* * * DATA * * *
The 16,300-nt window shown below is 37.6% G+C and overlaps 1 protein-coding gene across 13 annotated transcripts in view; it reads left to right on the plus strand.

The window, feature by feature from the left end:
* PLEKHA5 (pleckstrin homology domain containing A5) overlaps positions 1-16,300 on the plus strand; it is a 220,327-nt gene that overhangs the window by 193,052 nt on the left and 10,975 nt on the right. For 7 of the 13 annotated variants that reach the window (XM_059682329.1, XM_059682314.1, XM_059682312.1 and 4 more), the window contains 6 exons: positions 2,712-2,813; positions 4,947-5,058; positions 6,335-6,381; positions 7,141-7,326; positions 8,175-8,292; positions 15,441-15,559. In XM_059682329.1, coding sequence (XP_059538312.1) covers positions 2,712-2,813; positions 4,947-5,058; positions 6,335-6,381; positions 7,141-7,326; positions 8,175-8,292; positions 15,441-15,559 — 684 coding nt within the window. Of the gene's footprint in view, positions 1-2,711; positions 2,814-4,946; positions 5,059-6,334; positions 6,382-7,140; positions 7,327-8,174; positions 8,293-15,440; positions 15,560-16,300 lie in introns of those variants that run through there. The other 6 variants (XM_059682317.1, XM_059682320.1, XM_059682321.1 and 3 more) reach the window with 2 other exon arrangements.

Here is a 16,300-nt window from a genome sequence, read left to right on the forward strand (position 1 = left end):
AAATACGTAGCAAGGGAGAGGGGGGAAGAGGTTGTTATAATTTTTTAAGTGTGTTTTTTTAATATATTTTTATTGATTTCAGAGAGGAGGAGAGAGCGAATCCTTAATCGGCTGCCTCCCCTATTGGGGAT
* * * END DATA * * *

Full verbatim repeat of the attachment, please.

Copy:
The 16,300-nt window shown below is 37.6% G+C and overlaps 1 protein-coding gene across 13 annotated transcripts in view; it reads left to right on the plus strand.

The window, feature by feature from the left end:
* PLEKHA5 (pleckstrin homology domain containing A5) overlaps positions 1-16,300 on the plus strand; it is a 220,327-nt gene that overhangs the window by 193,052 nt on the left and 10,975 nt on the right. For 7 of the 13 annotated variants that reach the window (XM_059682329.1, XM_059682314.1, XM_059682312.1 and 4 more), the window contains 6 exons: positions 2,712-2,813; positions 4,947-5,058; positions 6,335-6,381; positions 7,141-7,326; positions 8,175-8,292; positions 15,441-15,559. In XM_059682329.1, coding sequence (XP_059538312.1) covers positions 2,712-2,813; positions 4,947-5,058; positions 6,335-6,381; positions 7,141-7,326; positions 8,175-8,292; positions 15,441-15,559 — 684 coding nt within the window. Of the gene's footprint in view, positions 1-2,711; positions 2,814-4,946; positions 5,059-6,334; positions 6,382-7,140; positions 7,327-8,174; positions 8,293-15,440; positions 15,560-16,300 lie in introns of those variants that run through there. The other 6 variants (XM_059682317.1, XM_059682320.1, XM_059682321.1 and 3 more) reach the window with 2 other exon arrangements.

Here is a 16,300-nt window from a genome sequence, read left to right on the forward strand (position 1 = left end):
AAATACGTAGCAAGGGAGAGGGGGGAAGAGGTTGTTATAATTTTTTAAGTGTGTTTTTTTAATATATTTTTATTGATTTCAGAGAGGAGGAGAGAGCGAATCCTTAATCGGCTGCCTCCCCTATTGGGGAT